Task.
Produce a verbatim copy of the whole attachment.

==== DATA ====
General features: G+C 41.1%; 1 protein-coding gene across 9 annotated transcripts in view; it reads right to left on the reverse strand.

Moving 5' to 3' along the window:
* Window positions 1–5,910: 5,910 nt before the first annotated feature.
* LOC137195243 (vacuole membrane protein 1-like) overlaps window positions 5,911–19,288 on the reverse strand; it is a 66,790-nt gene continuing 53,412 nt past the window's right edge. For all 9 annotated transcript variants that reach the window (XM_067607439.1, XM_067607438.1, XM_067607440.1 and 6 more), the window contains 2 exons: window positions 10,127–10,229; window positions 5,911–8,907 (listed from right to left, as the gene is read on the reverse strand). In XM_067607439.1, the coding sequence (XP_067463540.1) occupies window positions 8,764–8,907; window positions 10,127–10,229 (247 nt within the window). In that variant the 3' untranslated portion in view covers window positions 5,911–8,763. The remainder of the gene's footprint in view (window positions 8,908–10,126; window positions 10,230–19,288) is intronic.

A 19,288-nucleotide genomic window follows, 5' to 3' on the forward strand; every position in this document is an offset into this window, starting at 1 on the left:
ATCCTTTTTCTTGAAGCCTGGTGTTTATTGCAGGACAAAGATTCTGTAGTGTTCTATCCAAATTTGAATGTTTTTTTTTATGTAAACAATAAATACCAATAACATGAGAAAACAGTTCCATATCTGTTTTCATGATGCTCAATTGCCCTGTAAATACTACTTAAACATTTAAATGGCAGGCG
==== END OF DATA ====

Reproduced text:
General features: G+C 41.1%; 1 protein-coding gene across 9 annotated transcripts in view; it reads right to left on the reverse strand.

Moving 5' to 3' along the window:
* Window positions 1–5,910: 5,910 nt before the first annotated feature.
* LOC137195243 (vacuole membrane protein 1-like) overlaps window positions 5,911–19,288 on the reverse strand; it is a 66,790-nt gene continuing 53,412 nt past the window's right edge. For all 9 annotated transcript variants that reach the window (XM_067607439.1, XM_067607438.1, XM_067607440.1 and 6 more), the window contains 2 exons: window positions 10,127–10,229; window positions 5,911–8,907 (listed from right to left, as the gene is read on the reverse strand). In XM_067607439.1, the coding sequence (XP_067463540.1) occupies window positions 8,764–8,907; window positions 10,127–10,229 (247 nt within the window). In that variant the 3' untranslated portion in view covers window positions 5,911–8,763. The remainder of the gene's footprint in view (window positions 8,908–10,126; window positions 10,230–19,288) is intronic.

A 19,288-nucleotide genomic window follows, 5' to 3' on the forward strand; every position in this document is an offset into this window, starting at 1 on the left:
ATCCTTTTTCTTGAAGCCTGGTGTTTATTGCAGGACAAAGATTCTGTAGTGTTCTATCCAAATTTGAATGTTTTTTTTTATGTAAACAATAAATACCAATAACATGAGAAAACAGTTCCATATCTGTTTTCATGATGCTCAATTGCCCTGTAAATACTACTTAAACATTTAAATGGCAGGCG